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I understand how combinations and permutations work (without replacement). I also see why a permutation of $n$ elements ordered $k$ at a time (with replacement) is equal to $n^{k}$. Through some browsing I've found that the number of combinations with replacement of $n$ items taken $k$ at a time can be expressed as $(\binom{n}{k})$ [this "double" set of parentheses is the notation developed by Richard Stanley to convey the idea of combinations with replacement].

Alternatively, $(\binom{n}{k})$ = $\binom{n+k-1}{k}$. This is more familiar notation. Unfortunately, I have not found a clear explanation as to why the above formula applies to the combinations with replacement. Could anyone be so kind to explain how this formula was developed?

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http://www.mathsisfun.com/combinatorics/combinations-permutations.html

First result on Google for 'combinations and permutations'. They give an explanation that anyone should be able to understand.

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    $\begingroup$ umm.. The first link on Google for "combinations with replacement" gives your answer. This seems to be an infinite recursion. $\endgroup$ – Pragy Agarwal Nov 27 '17 at 16:52
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    $\begingroup$ Not so. Observe that I suggested a different search query to that. $\endgroup$ – user85798 Nov 27 '17 at 20:44
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    $\begingroup$ Downvoting this link-only answer. $\endgroup$ – Richard Jun 5 '18 at 18:59
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Assume the question is about buying 6 cans of soda pop from 4 brands of soda. Of course, there is more than 6 cans of soda for each brand. The number of different combinations is $\binom{4+6-1}{6} = 84. $

Think of it this way: If you wanted 2 cans of soda pop from the 4 brands, the second can of pop can be the same as the first one. Therefore, the reason it is $\binom{5}{2}$ is because one of the options out of the 5 is "duplicate" pop. If it is $\binom{4}{2}$, it would not be combination with replacement.

Therefore, in $\binom{4+6-1}{6} $, the 6-1 pop (or k-1) is the "duplicate" pop meaning it can be one of the pop that has been picked.

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I have been looking for the same answer and I finally found something I could understand and explain to my 10 year old.

Benjamin & Quinn 2003, p. 71 For example, if you have four types of donuts (n = 4) on a menu to choose from and you want three donuts (k = 3), the number of ways to choose the donuts with repetition can be calculated as

This result can be verified by listing all the 3-multisubsets of the set S = {1,2,3,4}. This is displayed in the following table.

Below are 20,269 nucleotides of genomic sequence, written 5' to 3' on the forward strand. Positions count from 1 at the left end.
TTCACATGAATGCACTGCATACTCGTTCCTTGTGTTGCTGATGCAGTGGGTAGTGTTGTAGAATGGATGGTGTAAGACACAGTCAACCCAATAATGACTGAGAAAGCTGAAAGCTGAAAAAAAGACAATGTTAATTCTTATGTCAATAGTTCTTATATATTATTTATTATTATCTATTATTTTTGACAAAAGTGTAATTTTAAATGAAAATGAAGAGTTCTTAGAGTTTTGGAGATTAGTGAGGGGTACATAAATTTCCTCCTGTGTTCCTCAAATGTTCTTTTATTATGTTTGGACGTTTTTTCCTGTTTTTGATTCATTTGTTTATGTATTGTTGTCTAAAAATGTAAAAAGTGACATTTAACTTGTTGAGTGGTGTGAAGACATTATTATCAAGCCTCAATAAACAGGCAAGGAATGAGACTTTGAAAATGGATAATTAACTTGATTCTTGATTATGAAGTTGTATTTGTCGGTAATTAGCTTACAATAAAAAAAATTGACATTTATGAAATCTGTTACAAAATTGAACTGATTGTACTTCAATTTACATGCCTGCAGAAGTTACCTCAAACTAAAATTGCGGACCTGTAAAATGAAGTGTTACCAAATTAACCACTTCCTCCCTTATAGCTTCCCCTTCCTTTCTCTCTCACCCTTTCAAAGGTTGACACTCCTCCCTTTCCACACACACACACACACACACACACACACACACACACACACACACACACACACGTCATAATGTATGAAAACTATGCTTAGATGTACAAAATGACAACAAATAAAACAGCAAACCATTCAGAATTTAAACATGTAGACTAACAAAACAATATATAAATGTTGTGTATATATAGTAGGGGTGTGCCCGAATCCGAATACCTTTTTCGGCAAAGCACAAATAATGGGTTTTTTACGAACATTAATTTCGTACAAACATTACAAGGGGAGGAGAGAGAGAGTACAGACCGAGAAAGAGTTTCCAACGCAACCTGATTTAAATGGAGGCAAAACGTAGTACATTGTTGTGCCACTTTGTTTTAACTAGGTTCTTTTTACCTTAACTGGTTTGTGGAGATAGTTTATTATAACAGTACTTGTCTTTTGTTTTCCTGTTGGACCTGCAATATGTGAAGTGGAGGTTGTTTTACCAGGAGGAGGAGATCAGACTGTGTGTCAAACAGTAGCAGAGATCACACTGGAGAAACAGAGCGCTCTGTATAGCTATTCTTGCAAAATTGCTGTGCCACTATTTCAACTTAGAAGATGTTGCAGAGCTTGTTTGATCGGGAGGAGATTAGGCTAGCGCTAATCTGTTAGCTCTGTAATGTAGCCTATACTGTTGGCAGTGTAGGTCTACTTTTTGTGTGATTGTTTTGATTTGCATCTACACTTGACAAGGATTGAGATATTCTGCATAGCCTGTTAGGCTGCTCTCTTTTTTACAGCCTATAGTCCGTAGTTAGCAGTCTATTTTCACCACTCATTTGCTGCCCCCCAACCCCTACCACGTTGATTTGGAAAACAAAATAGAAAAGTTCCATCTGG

No. 3-Multiset Eq. Solution 1 {1,1,1} [3,0,0,0]
2 {1,1,2} [2,1,0,0]
3 {1,1,3} [2,0,1,0]
4 {1,1,4} [2,0,0,1]
5 {1,2,2} [1,2,0,0]
6 {1,2,3} [1,1,1,0]
7 {1,2,4} [1,1,0,1]
8 {1,3,3} [1,0,2,0]
9 {1,3,4} [1,0,1,1]
10 {1,4,4} [1,0,0,2]
11 {2,2,2} [0,3,0,0]
12 {2,2,3} [0,2,1,0]
13 {2,2,4} [0,2,0,1]
14 {2,3,3} [0,1,2,0]
15 {2,3,4} [0,1,1,1]
16 {2,4,4} [0,1,0,2]
17 {3,3,3} [0,0,3,0]
18 {3,3,4} [0,0,2,1]
19 {3,4,4} [0,0,1,2]
20 {4,4,4} [0,0,0,3]

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Considering a multiset with $n$ distinct types of objects and at least $k$ of each type, we are interested in counting the number of submultisets of size $k$. If we have $x_i$ elements of the $i^{th}$ type, then the number of such multiset corresponds to the number of non-negative integer solutions of $x_1 + x_2 + \cdots x_n = k$, and that is $\binom{n+k-1}{k}$. To see that this formulation makes sense, considering the example of submultisets of size 3 taken from the mutiset with 4 types provided by HKA, note that the sums of the entries in the square brackets, which count the number of repetitions of each type of element, all sum to 3. The other argument, provided by braham_snyder, employing the filling of buckets as defined by spaces between dividers, may be used to prove that the number of non-negative integer solutions of the sum of $x_i$s equal to $k$ is the same expression, you essentially have $k$ ones you need to distribute amongst $n$ bins, allowing some bins to contain none. The $x_i$s count the number of ones in the $i^{th}$ bin.

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  • $\begingroup$ Welcome to Math.SE. You've chosen an old (5+ years) Question (with Accepted and upvoted answers) to respond to, and while this is not necessarily a poor use of your time, there is no need to rush out a response. The Question asks for an explanation of "how this formula was developed". There might well be an opportunity to improve on what others have written, but you seem merely to assert that the formula is correct after restating it in terms of counting non-negative integer solutions. I don't know what HKA stands for. $\endgroup$ – hardmath Nov 19 '18 at 6:21

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